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Cultural diversity can be a school's greatest strength

Few elementary school principals get calls from the State Department in Washington, but Dr. Harold Jones did during the Yom Kippur War in 1973. His school's International Day program was to include Israeli dancers, and some of the parents in the audience would be Egyptian. The combination spelled possible trouble to the State Department, and they warned Dr. Jones they might send agents to mix with the crowd.

''That kind of shook me up a bit,'' Jones recalls. ''The potential for 'an international incident' right on my playground!'' He doesn't know if the agents came. There was no trouble.

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There never is. Even though there are, in fact, hundreds of ''international incidents'' on the playground and in the classrooms of the Escondido Elementary School in Palo Alto, Calif., they are peaceful and educational.

Located next to Stanford University, the school serves the children of graduate students and visiting academics from around the world - including Iran, Iraq, Poland, the Soviet Union, Taiwan, and Red China. Every year students from nearly 50 nations attend, and many of those nations are at war or have long histories of conflict. Yet, in the 10 years that Jones has been principal, he says there has never been a smidgen of trouble that could be linked to international tensions.

Nor can parents or teachers remember any problems. What name-calling or squabbling there is at recess is more likely to arise from the disputed ownership of a ball than from a conflict in a distant land, says Barbara Lumbard , who has taught there for 12 years.

''I know three little girls from warring nations, comments Rachel Lotan, a mother from Israel. ''They are the best of friends.''

The challenge of Escondido is not so much to keep international strife out of the classrooms as to bring parents and children from so many cultures together into a productive school community. Every fall the school, which has an enrollment of about 400, welcomes 150 to 175 new students from other countries and from other parts of the United States. The task of pulling them together begins long before the school year starts.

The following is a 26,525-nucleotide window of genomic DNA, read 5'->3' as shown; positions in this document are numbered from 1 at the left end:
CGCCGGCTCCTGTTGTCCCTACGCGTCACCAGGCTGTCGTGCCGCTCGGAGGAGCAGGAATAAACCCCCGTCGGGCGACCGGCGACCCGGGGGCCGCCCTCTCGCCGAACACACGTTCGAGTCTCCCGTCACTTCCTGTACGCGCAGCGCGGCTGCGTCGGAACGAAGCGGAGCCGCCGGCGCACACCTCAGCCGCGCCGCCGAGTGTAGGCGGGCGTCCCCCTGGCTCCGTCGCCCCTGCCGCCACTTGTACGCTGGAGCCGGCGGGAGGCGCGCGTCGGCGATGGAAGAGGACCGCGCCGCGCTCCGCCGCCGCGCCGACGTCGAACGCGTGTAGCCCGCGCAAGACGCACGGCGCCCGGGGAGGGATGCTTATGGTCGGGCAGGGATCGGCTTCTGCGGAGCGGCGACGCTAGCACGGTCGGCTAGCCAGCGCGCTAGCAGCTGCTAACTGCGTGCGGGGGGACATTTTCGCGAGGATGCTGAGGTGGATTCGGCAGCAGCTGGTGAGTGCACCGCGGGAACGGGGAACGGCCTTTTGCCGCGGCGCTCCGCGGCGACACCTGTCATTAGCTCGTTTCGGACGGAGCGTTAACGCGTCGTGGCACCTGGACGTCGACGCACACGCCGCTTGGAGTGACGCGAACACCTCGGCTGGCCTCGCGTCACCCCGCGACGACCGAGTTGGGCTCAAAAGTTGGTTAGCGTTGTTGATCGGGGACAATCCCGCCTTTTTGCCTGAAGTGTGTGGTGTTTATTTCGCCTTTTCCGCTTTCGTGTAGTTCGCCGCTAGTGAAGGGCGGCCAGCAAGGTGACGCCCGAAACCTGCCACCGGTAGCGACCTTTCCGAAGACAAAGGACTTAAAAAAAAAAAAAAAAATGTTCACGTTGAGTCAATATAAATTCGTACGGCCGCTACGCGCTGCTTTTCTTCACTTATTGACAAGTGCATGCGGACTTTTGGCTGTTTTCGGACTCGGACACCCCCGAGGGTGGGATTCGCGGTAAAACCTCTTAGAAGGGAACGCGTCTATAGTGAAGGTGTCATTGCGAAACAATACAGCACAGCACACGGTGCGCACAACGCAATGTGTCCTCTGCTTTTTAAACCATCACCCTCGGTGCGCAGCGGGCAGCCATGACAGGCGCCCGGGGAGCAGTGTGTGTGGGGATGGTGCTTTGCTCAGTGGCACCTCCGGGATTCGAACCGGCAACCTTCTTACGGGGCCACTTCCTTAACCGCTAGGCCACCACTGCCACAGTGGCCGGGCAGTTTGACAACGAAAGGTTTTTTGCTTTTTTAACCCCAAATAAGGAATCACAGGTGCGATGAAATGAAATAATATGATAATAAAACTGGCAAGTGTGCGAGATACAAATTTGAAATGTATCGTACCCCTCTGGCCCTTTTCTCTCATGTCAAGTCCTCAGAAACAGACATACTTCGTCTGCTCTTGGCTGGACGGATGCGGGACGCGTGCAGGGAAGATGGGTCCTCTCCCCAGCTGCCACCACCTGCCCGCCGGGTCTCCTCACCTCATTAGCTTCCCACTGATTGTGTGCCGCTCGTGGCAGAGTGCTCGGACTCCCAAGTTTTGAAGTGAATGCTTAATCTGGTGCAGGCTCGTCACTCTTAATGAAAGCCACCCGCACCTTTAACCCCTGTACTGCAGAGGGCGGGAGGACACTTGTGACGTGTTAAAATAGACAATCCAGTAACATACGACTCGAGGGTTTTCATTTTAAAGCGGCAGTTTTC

As parents come in throughout the summer to register their children, Jones meets with them personally, explaining the American school system to foreigners and the local curriculum to everyone. The parents also receive a packet of information about the area and about the school's rules. At the beginning of the school year, parents conduct tours of the school for newcomers ''whether they are from Colorado or Taiwan,'' Jones says.

Escondido Elementary also has to deal with students speaking 20 to 25 languages. There are no bilingual programs because no one grade level has a large enough block of students speaking the same language. ''I guess you could call our program a total immersion program,'' Jones says. Students are expected to learn English, and there is an English as a Second Language Program that takes children from their regular classes for brief classes in English. The school also has tutors to help students in their native languages.

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The younger children are fluent by the end of the first semester and speak English without accents by the end of the year, while the older children take longer to learn, according to Jones.

American students say they pick up words and phrases in foreign languages, but add that the hardest part of having a large number of foreign students at the school is trying to make friends with people who speak another language.

''Learning to pronounce names is hard,'' says a sixth grader. ''Some of the names don't sound like anything at first.''

Even with these challenges, though, academic standards have been kept high, and Escondido holds its own in the district on test scores.

While the school is very much an American school, its curriculum reflects its international makeup. All of the schools in the district include multicultural education, but at Escondido there is more of it, and it has a different slant. There is a part-time coordinator to help teachers. And parents, including American parents, are a frequently used resource, coming in to explain a national holiday or demonstrate a local craft.

Jones feels that the attitude of adults in the school sets the tone, and he believes that it takes a certain kind of teacher to work at Escondido. He wants teachers who are going to accept children for what they are and not try to change them, who are going to appreciate the richness of the community, and who share his sense of mission.

''This is like a little United Nations, and I see us doing ambassadorial work ,'' he says. ''We want the parents to leave here with a good feeling about our country and our schools.''

The foreign students at Escondido today may well be leaders in their own countries in the future, he says, adding, ''Who is to say who is going to be behind the big desk with the red telephone someday?''

Among the permanent residents of Palo Alto, which allows students to enroll in any school with openings, Escondido Elementary is popular. ''Many parents say that they want their children to come here because it reflects the world population,'' Jones explains. Parents of children at the school say their youngsters have learned far more about the world than they themselves knew at the same age and are very accepting of differences.

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